The mainstay of treatment for a frozen shoulder is shoulder capsular stretching exercises. Treatment duration is about 2 years.
Our experience at ROC is that 90% of patients with idiopathic frozen shoulders can obtain 85% of normal movement in about three months if they engage in a good supervised exercise program continued daily with a supplemental home exercise routine 95% of patients presenting with idiopathic frozen shoulder are treated by non-operative means. Non-Operative Means:
- Use of a subacromial steroid injection
- Pain medication taken 30 minutes prior to therapy
- Heat used prior to stretching
- Anti-inflammatory medication
Shoulder Six Pack Exercise Program
ROC follows very specific therapy focusing on an assisted passive stretching program. This is very hands-on with a trained therapist. Due to the significant amount of pain experienced during capsular stretching, a patient cannot be expected to do the exercises alone. This is why we advise patients to take prescribed pain medication 30 minutes prior to beginning therapy and also to warm up prior to stretching.
The sequence of stretching is extremely important and involves stretching the shoulder capsule one plane at a time. Two such exercises include forward flexion stretching and cross body adduction stretching. Once these two planes of motion have been achieved, the anterior capsule and rotator interval is stretched by external rotation at the side and in abduction. The final stretch is internal rotation stretching behind the back.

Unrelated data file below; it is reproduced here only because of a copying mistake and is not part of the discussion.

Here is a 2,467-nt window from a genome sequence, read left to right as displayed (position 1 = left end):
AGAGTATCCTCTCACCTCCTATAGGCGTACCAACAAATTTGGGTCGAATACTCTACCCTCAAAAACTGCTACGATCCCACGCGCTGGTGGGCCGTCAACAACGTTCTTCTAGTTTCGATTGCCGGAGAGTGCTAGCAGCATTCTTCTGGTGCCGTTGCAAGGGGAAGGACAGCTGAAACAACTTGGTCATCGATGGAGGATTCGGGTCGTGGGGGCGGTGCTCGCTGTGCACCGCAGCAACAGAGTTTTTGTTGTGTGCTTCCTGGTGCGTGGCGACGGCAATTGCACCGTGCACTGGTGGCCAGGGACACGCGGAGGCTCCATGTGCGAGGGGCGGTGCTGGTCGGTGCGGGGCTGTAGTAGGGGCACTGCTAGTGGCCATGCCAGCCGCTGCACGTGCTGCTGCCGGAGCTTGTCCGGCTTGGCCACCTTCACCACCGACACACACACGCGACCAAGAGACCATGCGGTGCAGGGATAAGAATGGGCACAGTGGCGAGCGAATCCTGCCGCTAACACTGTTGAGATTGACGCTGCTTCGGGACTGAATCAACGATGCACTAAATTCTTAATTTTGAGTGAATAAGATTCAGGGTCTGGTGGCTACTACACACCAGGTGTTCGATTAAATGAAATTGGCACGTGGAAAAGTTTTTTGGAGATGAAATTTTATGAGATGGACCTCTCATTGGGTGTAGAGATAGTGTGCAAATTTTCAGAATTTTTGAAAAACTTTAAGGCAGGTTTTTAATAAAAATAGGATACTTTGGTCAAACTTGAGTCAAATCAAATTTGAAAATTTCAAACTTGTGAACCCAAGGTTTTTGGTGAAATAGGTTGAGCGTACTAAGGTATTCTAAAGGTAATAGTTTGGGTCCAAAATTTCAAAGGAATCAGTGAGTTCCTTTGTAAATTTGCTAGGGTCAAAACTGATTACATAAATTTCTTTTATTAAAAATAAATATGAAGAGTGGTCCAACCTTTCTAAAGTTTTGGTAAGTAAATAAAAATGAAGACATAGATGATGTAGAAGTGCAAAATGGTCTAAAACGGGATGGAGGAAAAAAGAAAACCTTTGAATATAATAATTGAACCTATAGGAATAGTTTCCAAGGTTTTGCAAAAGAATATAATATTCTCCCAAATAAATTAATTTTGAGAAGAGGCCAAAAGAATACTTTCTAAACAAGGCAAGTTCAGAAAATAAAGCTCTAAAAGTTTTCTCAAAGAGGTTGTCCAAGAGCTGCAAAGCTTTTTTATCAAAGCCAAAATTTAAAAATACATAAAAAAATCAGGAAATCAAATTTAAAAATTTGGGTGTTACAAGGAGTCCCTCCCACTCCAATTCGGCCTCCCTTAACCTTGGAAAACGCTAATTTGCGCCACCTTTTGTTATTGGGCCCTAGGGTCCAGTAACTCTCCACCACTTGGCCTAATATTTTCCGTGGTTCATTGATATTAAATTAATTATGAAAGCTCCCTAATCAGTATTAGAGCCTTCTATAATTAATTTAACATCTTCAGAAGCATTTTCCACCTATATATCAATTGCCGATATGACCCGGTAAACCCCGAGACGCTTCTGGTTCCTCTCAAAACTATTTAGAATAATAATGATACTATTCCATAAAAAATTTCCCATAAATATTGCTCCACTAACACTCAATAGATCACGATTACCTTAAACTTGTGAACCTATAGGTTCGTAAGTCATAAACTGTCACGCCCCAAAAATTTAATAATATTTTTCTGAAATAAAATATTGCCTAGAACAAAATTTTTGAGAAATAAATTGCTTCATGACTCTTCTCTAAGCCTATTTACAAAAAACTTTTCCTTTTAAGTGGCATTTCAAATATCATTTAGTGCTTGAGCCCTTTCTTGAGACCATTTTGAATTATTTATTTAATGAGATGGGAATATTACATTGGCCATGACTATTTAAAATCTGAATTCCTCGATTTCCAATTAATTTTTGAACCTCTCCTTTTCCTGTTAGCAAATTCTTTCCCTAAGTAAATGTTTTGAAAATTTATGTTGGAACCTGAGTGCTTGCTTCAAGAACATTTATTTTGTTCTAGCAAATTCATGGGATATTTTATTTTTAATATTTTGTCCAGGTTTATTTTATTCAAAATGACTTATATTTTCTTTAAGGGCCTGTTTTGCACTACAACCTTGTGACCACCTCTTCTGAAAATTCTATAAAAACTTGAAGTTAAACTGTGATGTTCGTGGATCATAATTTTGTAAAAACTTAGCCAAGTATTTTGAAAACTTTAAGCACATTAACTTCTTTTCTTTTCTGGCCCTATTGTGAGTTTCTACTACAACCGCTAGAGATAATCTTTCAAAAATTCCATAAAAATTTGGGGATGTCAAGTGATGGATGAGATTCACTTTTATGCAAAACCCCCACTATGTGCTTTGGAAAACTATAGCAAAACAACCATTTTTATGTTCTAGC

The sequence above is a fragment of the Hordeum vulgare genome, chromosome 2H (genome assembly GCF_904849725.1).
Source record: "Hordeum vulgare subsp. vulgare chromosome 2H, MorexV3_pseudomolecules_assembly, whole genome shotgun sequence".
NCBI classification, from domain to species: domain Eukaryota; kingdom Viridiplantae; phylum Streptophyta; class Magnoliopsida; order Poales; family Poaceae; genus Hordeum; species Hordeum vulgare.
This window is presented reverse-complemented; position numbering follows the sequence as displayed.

Surgery for Frozen Shoulder is considered if:
- Therapy fails because the pain is intolerable
- The frozen shoulder has shown no improvement in spite of a good supervised therapy protocol over a 3-6 month period
Surgery is a combined closed manipulation and arthroscopic release of the shoulder capsule. A closed manipulation performed alone risks injury to the shoulder. Post-traumatic frozen shoulder is the condition most likely resulting in surgery and simple manipulation alone does not release all layers of adhesions present in the subacromial space. This is why an arthroscopic decompression must accompany the capsular release to achieve success.